Which Tools First? - Woodworking Talk - Woodworkers Forum

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post #1 of 13 Old 04-18-2016, 10:17 AM Thread Starter
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Which Tools First?



If you were to start over again, given a limited budget, which tools would you buy first?

Why?



Credit: Topic provided by @Tony B.

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post #2 of 13 Old 04-18-2016, 10:43 AM
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Multimeter and wire strippers.

“Everything we hear is an opinion, not a fact. Everything we see is a perspective, not the truth.”
― Marcus Aurelius
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post #3 of 13 Old 04-18-2016, 11:55 AM
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Drum sander.... Other then my table saw my drum sander is used on just about every single project I make..........
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post #4 of 13 Old 04-18-2016, 12:27 PM
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My first purchase is always a lathe, that is for the sheer joy of it.

My next purchase would be a table saw .........the hub of my shop

Then comes a good router to finish off edges .

Then comes a 60 to 80 gal. Air compressor with some T nailers. Very difficult to make accurate jigs without an air nailer.makes up for a missing 3rd hand.and with that comes a few cheap spray guns from harbor freight.

Then comes a bandsaw for curves.

After that, my tools are dictated by need.
The above list does not small hand held power tools.

Tony B



Retired woodworker, amongst other things, and now full time cruising the waterways on my boat.
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post #5 of 13 Old 04-18-2016, 01:24 PM
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This is a great thread!


My first choice would be a set of chisels, mallet, hand saw, a Stanley (or equivalent) A4 jack plane, a cheap drill, and a bench vise (such as the one shown in the picture). With this I can get a lot done.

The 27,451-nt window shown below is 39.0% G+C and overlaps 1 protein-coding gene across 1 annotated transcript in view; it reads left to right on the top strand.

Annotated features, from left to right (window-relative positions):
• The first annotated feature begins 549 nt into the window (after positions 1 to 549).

Keep thy axe sharp.
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post #6 of 13 Old 04-18-2016, 01:38 PM
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I'd buy a table saw, planer, jointer, band saw, miter saw, router table, drill press, and drum sander. That isn't a purchase all at once list because it is quite expensive. I have all of those plus some more, but it took years to acquire. You're still going to need hand tools and dust collection. If your budget is extremely limited, I'd go mostly hand tools. I have a lathe, and enjoy using it. A lathe is quite expensive, so I'd recommend skipping that if your budget is tight.
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post #7 of 13 Old 04-18-2016, 02:00 PM
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A table saw, router and router bit set would be my first purchases.
A compound miter saw would follow with an orbital sander, shop vacuum, jig saw, basic hand tools (hand plane, chisels and assorted clamps.
And it's nice to have a small compressor and 18 gauge finish nailer, a Kregs jig and biscuit cutter.
With these tools you can build a lot of projects.

If you don't have time to do it right the first time, when will you have time to do it over?
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post #8 of 13 Old 04-18-2016, 03:04 PM